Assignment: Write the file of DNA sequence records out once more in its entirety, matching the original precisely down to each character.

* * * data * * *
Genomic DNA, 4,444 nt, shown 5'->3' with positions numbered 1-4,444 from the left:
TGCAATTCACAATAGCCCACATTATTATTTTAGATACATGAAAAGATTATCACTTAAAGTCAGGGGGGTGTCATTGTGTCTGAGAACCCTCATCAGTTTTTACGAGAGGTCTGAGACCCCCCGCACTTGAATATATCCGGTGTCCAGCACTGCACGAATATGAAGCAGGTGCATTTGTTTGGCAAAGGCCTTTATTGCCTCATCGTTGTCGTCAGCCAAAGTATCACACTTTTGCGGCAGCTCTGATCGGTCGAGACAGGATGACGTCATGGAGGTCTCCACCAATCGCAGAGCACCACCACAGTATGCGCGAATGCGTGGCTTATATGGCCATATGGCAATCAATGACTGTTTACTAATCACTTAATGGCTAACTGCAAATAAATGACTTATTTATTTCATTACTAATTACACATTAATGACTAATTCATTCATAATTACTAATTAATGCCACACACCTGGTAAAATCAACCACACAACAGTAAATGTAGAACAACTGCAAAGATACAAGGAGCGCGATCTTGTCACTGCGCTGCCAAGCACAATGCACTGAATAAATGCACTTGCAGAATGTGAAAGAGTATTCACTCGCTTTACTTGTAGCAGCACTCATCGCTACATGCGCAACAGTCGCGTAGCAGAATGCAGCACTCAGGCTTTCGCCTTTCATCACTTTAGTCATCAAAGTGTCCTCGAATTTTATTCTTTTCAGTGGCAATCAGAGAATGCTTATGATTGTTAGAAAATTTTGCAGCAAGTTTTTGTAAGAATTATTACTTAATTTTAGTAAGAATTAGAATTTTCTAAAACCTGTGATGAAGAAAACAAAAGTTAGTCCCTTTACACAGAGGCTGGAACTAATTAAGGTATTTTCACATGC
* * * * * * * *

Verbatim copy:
Genomic DNA, 4,444 nt, shown 5'->3' with positions numbered 1-4,444 from the left:
TGCAATTCACAATAGCCCACATTATTATTTTAGATACATGAAAAGATTATCACTTAAAGTCAGGGGGGTGTCATTGTGTCTGAGAACCCTCATCAGTTTTTACGAGAGGTCTGAGACCCCCCGCACTTGAATATATCCGGTGTCCAGCACTGCACGAATATGAAGCAGGTGCATTTGTTTGGCAAAGGCCTTTATTGCCTCATCGTTGTCGTCAGCCAAAGTATCACACTTTTGCGGCAGCTCTGATCGGTCGAGACAGGATGACGTCATGGAGGTCTCCACCAATCGCAGAGCACCACCACAGTATGCGCGAATGCGTGGCTTATATGGCCATATGGCAATCAATGACTGTTTACTAATCACTTAATGGCTAACTGCAAATAAATGACTTATTTATTTCATTACTAATTACACATTAATGACTAATTCATTCATAATTACTAATTAATGCCACACACCTGGTAAAATCAACCACACAACAGTAAATGTAGAACAACTGCAAAGATACAAGGAGCGCGATCTTGTCACTGCGCTGCCAAGCACAATGCACTGAATAAATGCACTTGCAGAATGTGAAAGAGTATTCACTCGCTTTACTTGTAGCAGCACTCATCGCTACATGCGCAACAGTCGCGTAGCAGAATGCAGCACTCAGGCTTTCGCCTTTCATCACTTTAGTCATCAAAGTGTCCTCGAATTTTATTCTTTTCAGTGGCAATCAGAGAATGCTTATGATTGTTAGAAAATTTTGCAGCAAGTTTTTGTAAGAATTATTACTTAATTTTAGTAAGAATTAGAATTTTCTAAAACCTGTGATGAAGAAAACAAAAGTTAGTCCCTTTACACAGAGGCTGGAACTAATTAAGGTATTTTCACATGC